In a long-awaited report on online privacy released Monday, the Federal Trade Commission (FTC) urged Congress to enact legislation to protect consumers' information.
The FTC said Congress should regulate "data brokers" — groups that buy and sell personal data — and said consumers should be able to access the information that brokers collect on them.
Although many states already require data breach notifications, there is no national standard.
The FTC also outlined voluntary standards that companies should adopt to protect users' privacy.
The agency said it would work with Web browsers and advertising agencies to implement a "Do Not Track" button that would allow users to opt-out of online tracking.
"We are confident that consumers will have an easy to use and effective Do Not Track option by the end of the year because companies are moving forward expeditiously to make it happen and because lawmakers will want to enact legislation if they don't," FTC Chairman Jon Leibowitz said.
The FTC first proposed a Do Not Track button in its draft privacy report, which was released more than a year ago.
The FTC report urges cellphone and mobile application companies to develop "short, meaningful" disclosures about privacy. FTC officials will host a workshop on May 30 to discuss how companies can disclose their privacy policies in way that is easy to read on cellphone screens. The commission said it hopes the workshop will spur companies to adopt self-regulations to govern mobile privacy.
The agency plans to host a workshop later this year on tracking by "large platform providers," such as Internet service providers, operating systems, browsers and social media companies, which all have access to the personal information of millions of users.
The FTC plans to work with the Commerce Department and companies to develop codes of conduct tailored to specific industries. Although the FTC cannot force companies to adopt the privacy standards, the agency does have the power to sue companies that promise to abide by the rules and then violate them.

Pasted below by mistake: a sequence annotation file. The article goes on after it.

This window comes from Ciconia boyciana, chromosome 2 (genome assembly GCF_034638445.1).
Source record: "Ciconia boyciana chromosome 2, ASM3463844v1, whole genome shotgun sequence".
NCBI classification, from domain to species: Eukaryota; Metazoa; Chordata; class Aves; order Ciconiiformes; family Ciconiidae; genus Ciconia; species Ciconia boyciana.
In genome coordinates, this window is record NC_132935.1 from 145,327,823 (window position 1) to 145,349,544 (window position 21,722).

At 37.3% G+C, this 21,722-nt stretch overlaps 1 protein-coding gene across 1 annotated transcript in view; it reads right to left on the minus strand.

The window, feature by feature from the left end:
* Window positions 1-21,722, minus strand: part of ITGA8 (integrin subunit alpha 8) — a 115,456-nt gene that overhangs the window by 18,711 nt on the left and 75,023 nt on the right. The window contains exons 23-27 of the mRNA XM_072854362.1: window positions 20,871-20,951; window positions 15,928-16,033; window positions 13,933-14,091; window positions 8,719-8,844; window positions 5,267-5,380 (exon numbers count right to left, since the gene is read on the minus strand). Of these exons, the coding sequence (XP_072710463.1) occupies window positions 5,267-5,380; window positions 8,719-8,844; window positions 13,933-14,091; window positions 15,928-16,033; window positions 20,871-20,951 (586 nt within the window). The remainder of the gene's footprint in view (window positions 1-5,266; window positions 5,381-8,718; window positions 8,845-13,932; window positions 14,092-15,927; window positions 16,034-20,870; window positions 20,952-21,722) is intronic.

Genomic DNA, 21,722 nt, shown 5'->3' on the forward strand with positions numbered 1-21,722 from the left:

"The Commission will also continue to enforce the FTC Act to take action against companies that engage in unfair or deceptive practices, including the failure to abide by self regulatory programs they join," the commission said in the report.
The FTC report is more specific and detailed than privacy recommendations released by the White House earlier this year.
The White House report, dubbed a "Privacy Bill of Rights," included broad declarations about how companies should protect consumers' privacy.
Advocates of tough privacy regulations argue that consumers will spend more money online if they feel secure about how their information will be used. But tough regulations could cut into the profits of Web giants including Facebook and Google, which rely on targeted advertising to be able to offer their services for free.
The FTC, under Leibowitz, has made privacy protection one of its top priorities. Last year, the FTC brought charges against both Google and Facebook for allegedly violating their own privacy policies.
The Software & Information Industry Association "welcomed" the FTC report for clarifying its policies on privacy, but said legislation is unnecessary.
"This clarification is especially important because of the FTC’s substantial authority to bring cases against the companies it claims are in violation of its policies," Ken Wasch, the association's president, said in a statement. "SIIA has long supported a collaborative, public-private approach as the best way to ensure consumer privacy, and we cannot endorse the report’s call for new legislation. In light of the FTC’s substantial authority in this area, we do not believe there is a need for new privacy legislation."
But the American Civil Liberties Union said the report "underscores" the need for more regulation to protect privacy.
"As we live more of our lives online, we need bright-line protections and standards safeguarding our most personal information," ACLU legislative counsel Christopher Calabrese said.
"Since the FTC can’t act on its own, it’s clearer than ever that Congress needs to act.”